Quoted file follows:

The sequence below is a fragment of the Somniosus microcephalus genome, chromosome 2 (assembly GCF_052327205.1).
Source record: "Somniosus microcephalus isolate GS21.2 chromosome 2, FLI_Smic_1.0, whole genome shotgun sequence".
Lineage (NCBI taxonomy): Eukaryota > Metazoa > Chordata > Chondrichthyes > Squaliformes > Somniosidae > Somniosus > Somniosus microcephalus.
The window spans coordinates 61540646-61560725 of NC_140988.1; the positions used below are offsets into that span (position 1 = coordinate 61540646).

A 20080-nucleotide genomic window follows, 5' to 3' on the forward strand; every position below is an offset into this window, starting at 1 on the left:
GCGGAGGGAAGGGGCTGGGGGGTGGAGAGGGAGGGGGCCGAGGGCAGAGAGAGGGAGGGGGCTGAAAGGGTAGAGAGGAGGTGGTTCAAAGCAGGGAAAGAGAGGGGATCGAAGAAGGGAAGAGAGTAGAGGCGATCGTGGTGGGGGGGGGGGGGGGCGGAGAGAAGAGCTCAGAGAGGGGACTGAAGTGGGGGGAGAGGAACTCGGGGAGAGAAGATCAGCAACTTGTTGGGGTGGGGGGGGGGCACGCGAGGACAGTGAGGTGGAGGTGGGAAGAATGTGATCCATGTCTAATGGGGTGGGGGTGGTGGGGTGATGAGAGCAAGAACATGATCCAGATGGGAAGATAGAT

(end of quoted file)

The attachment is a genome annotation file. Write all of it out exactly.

The sequence below is a fragment of the Somniosus microcephalus genome, chromosome 2 (assembly GCF_052327205.1).
Source record: "Somniosus microcephalus isolate GS21.2 chromosome 2, FLI_Smic_1.0, whole genome shotgun sequence".
Lineage (NCBI taxonomy): Eukaryota > Metazoa > Chordata > Chondrichthyes > Squaliformes > Somniosidae > Somniosus > Somniosus microcephalus.
The window spans coordinates 61540646-61560725 of NC_140988.1; the positions used below are offsets into that span (position 1 = coordinate 61540646).

A 20080-nucleotide genomic window follows, 5' to 3' on the forward strand; every position below is an offset into this window, starting at 1 on the left:
GCGGAGGGAAGGGGCTGGGGGGTGGAGAGGGAGGGGGCCGAGGGCAGAGAGAGGGAGGGGGCTGAAAGGGTAGAGAGGAGGTGGTTCAAAGCAGGGAAAGAGAGGGGATCGAAGAAGGGAAGAGAGTAGAGGCGATCGTGGTGGGGGGGGGGGGGGGCGGAGAGAAGAGCTCAGAGAGGGGACTGAAGTGGGGGGAGAGGAACTCGGGGAGAGAAGATCAGCAACTTGTTGGGGTGGGGGGGGGGCACGCGAGGACAGTGAGGTGGAGGTGGGAAGAATGTGATCCATGTCTAATGGGGTGGGGGTGGTGGGGTGATGAGAGCAAGAACATGATCCAGATGGGAAGATAGAT